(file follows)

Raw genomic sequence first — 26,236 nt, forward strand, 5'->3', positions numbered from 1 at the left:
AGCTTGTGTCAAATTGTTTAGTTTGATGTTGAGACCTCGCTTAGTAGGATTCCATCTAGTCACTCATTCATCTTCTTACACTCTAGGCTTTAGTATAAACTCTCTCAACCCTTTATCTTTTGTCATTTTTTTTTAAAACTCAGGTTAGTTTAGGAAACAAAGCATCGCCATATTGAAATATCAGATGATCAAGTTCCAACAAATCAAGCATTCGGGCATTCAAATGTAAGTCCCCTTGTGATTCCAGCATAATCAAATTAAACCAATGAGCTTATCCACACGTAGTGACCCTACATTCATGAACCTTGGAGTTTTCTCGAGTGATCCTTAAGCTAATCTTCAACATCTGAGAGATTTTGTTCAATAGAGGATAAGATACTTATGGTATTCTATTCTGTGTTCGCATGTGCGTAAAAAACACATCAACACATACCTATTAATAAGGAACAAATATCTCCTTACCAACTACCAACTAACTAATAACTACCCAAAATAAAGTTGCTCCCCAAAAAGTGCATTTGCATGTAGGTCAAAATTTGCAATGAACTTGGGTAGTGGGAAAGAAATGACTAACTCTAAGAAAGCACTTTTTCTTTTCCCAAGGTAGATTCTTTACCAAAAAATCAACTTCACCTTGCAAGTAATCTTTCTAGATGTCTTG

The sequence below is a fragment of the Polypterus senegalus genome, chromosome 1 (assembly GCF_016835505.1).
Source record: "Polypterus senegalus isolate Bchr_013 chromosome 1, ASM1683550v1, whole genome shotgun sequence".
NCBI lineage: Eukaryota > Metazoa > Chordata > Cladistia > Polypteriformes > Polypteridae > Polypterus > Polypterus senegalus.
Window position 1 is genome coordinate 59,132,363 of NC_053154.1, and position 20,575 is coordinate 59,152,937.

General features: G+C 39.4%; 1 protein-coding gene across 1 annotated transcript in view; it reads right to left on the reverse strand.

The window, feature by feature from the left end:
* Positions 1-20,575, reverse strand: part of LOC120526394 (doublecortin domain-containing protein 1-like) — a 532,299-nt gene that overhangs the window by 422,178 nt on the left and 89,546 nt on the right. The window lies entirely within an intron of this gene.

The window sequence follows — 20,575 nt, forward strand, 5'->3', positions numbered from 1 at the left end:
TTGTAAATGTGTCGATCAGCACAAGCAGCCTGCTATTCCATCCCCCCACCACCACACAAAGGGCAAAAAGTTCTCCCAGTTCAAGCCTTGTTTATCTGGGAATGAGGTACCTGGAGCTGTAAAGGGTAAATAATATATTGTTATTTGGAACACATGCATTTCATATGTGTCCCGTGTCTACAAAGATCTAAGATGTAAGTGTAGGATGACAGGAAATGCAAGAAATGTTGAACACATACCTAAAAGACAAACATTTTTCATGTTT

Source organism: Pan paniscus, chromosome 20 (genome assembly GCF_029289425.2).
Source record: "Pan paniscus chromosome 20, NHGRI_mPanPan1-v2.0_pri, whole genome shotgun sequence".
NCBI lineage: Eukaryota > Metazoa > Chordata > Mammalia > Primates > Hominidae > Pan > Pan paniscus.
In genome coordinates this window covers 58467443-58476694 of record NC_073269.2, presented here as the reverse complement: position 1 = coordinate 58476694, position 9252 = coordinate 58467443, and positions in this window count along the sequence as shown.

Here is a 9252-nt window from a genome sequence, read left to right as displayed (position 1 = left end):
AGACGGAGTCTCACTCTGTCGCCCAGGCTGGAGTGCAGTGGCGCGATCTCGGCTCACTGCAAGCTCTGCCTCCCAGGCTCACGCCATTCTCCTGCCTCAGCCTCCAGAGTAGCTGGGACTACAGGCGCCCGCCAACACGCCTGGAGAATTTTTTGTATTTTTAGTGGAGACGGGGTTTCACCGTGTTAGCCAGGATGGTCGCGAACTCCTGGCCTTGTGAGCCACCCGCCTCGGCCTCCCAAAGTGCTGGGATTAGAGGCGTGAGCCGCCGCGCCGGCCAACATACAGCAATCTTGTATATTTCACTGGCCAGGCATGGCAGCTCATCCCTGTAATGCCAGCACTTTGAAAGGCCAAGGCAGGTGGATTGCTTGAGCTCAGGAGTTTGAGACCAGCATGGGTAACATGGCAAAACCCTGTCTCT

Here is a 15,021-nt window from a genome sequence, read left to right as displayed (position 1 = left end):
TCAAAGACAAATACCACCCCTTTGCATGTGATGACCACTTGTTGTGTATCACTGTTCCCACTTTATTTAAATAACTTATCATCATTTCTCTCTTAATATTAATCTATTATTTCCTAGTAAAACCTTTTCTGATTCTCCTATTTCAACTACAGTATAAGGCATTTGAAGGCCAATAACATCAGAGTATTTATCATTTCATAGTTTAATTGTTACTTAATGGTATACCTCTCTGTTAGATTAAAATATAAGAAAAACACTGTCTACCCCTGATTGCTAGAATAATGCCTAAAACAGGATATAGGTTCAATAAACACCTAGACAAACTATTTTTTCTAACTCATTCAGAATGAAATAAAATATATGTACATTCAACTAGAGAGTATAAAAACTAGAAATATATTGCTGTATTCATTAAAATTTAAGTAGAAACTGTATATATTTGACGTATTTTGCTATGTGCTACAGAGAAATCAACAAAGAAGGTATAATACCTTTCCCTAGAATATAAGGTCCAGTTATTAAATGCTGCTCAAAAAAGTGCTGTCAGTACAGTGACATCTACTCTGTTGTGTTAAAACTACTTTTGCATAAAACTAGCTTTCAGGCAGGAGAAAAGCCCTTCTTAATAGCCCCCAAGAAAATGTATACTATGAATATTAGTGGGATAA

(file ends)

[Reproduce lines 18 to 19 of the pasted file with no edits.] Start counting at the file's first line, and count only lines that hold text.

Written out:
Here is a 15,021-nt window from a genome sequence, read left to right as displayed (position 1 = left end):
TCAAAGACAAATACCACCCCTTTGCATGTGATGACCACTTGTTGTGTATCACTGTTCCCACTTTATTTAAATAACTTATCATCATTTCTCTCTTAATATTAATCTATTATTTCCTAGTAAAACCTTTTCTGATTCTCCTATTTCAACTACAGTATAAGGCATTTGAAGGCCAATAACATCAGAGTATTTATCATTTCATAGTTTAATTGTTACTTAATGGTATACCTCTCTGTTAGATTAAAATATAAGAAAAACACTGTCTACCCCTGATTGCTAGAATAATGCCTAAAACAGGATATAGGTTCAATAAACACCTAGACAAACTATTTTTTCTAACTCATTCAGAATGAAATAAAATATATGTACATTCAACTAGAGAGTATAAAAACTAGAAATATATTGCTGTATTCATTAAAATTTAAGTAGAAACTGTATATATTTGACGTATTTTGCTATGTGCTACAGAGAAATCAACAAAGAAGGTATAATACCTTTCCCTAGAATATAAGGTCCAGTTATTAAATGCTGCTCAAAAAAGTGCTGTCAGTACAGTGACATCTACTCTGTTGTGTTAAAACTACTTTTGCATAAAACTAGCTTTCAGGCAGGAGAAAAGCCCTTCTTAATAGCCCCCAAGAAAATGTATACTATGAATATTAGTGGGATAA